I don't deny there are issues, but they are societal/educational ones. People need to learn that when you send someone something, that's it, it's out of the bag, even if you trust that person. Due to backdoors, security holes and just general warrantless wiretapping, there's almost no way you can guarantee that what you send won't be snooped by a third party, sooner or later. Add to that that people are far too trusting, and society is sick (between treating sex and nakedness as "dirty" and misogynistic predators like the ones mentioned in your link), and yes there will be problems. But things like ShotBlocker won't solve the problem, it will only exacerbate the already tenuous control people have over their property (what right does anyone have telling people they can't make screen caps on their hardware?).

No, it's not worth trying, because a) it won't work, and b) it will have unintended consequences.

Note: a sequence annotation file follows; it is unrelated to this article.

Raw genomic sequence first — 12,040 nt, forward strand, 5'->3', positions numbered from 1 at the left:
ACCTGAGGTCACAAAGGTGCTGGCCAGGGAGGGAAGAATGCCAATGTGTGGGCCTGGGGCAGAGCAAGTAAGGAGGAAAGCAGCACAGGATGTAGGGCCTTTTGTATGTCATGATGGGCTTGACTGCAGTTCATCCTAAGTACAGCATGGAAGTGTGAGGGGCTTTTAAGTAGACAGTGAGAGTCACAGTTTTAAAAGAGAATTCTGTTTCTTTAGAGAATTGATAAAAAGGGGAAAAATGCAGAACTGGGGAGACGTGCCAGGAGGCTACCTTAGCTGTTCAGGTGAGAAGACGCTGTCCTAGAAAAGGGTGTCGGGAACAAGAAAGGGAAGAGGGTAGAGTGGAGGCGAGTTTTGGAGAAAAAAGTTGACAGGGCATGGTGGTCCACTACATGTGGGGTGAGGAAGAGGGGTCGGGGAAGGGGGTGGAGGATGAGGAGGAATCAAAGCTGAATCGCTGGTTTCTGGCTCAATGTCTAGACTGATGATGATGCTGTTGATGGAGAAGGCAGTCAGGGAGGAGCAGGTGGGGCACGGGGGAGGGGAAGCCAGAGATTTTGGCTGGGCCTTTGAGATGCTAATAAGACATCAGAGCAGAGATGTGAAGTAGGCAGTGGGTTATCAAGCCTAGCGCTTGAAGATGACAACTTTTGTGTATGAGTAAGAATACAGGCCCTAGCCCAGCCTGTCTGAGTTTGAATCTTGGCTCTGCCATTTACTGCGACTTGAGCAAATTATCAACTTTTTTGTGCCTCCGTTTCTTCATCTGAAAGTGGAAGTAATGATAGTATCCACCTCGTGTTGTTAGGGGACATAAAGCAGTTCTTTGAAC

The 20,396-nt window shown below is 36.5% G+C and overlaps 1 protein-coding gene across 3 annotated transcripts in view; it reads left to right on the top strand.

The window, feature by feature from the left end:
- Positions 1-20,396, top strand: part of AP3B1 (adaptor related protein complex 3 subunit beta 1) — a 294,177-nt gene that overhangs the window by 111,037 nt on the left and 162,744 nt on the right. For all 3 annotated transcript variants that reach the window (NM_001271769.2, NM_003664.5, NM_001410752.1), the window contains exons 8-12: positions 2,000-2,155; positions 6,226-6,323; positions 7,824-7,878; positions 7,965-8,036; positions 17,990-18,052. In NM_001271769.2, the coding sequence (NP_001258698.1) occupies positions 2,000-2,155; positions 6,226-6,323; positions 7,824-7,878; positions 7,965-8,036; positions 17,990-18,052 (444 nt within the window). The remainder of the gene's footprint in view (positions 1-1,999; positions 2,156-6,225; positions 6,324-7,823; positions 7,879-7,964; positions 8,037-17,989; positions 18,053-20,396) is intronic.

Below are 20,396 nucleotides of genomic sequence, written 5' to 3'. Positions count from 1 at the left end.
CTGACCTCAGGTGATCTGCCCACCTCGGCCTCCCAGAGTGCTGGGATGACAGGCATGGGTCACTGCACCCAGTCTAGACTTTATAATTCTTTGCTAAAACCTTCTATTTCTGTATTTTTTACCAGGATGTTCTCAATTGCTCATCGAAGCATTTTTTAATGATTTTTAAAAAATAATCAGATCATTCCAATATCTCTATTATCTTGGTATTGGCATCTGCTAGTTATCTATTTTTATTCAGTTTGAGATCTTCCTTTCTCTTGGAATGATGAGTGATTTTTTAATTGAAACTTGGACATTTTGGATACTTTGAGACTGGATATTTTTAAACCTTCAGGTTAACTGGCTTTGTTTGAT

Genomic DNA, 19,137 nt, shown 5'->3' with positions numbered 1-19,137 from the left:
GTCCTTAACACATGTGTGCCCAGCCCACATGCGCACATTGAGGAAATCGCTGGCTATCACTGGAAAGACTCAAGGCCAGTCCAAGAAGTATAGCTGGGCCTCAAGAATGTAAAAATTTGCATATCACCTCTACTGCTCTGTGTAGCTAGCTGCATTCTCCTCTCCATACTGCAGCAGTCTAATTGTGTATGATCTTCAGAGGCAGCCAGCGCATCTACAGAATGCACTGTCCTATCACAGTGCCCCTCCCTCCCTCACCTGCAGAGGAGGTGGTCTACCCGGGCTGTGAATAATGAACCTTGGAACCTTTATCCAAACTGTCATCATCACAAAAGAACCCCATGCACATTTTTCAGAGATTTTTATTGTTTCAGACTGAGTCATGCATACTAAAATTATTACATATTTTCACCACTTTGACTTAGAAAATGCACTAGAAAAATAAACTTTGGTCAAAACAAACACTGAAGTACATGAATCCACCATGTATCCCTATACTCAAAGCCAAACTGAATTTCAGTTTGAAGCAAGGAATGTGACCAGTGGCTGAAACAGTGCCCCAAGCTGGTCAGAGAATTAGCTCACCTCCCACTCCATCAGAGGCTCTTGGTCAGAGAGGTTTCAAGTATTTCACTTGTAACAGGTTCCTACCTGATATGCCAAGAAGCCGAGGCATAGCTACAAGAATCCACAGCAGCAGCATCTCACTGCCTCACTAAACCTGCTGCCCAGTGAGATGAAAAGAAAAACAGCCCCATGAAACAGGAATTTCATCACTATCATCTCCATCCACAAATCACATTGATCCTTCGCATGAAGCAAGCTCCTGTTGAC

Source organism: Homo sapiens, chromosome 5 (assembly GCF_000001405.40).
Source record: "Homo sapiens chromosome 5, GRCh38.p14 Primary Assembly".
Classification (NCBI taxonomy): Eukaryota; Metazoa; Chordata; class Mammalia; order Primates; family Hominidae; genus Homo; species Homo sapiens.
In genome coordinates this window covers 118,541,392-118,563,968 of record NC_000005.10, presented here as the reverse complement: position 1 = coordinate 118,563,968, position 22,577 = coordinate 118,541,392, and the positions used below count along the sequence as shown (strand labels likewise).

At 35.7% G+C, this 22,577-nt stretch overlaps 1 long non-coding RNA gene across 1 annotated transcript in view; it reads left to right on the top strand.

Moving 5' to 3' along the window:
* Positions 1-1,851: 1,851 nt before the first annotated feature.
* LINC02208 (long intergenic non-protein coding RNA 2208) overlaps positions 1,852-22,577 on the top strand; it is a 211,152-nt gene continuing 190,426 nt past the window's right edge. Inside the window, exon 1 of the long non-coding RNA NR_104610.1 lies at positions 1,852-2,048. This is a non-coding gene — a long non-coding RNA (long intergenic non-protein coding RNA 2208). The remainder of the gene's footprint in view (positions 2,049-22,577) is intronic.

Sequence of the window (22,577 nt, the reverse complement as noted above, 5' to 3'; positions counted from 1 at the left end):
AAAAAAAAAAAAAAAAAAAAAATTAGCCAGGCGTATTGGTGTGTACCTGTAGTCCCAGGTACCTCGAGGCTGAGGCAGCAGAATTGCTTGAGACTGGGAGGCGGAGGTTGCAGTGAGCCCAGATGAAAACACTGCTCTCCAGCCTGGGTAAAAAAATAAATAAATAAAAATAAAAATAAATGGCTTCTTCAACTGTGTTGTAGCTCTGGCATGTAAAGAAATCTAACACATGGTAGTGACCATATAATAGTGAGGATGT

I'm pretty sure Snapchat actually does this by just checking to see if you hit the shortcut for taking a screenshot (home button + power button)

Apparently they check for something else: http://blog.chpwn.com/post/38491252231

I do not believe the iOS SDK has access to these buttons. As other users have pointed out, screenshot detection is a hacky method of checking if touch interaction is temporarily disabled (which only(?) occurs during a screenshot).

iOS gives no access to these buttons. It looks as though this code just polls the photo library and checks if a new photo was created.

There was a different version going around earlier which checked for touches being disabled, which happens during a screenshot (but this not the only time iOS does this, I know it happens during the standard navigation "push" animation, and wouldn't be surprised if there were quite a few other standard system actions which disable touches)

While this may be nice - it's only a partial solution. Anybody can take a photo of screen from device #1 with camera from device #2. Nothing can prevent that.

Nothing would stop a second phone with its camera recording the footage of the first camera.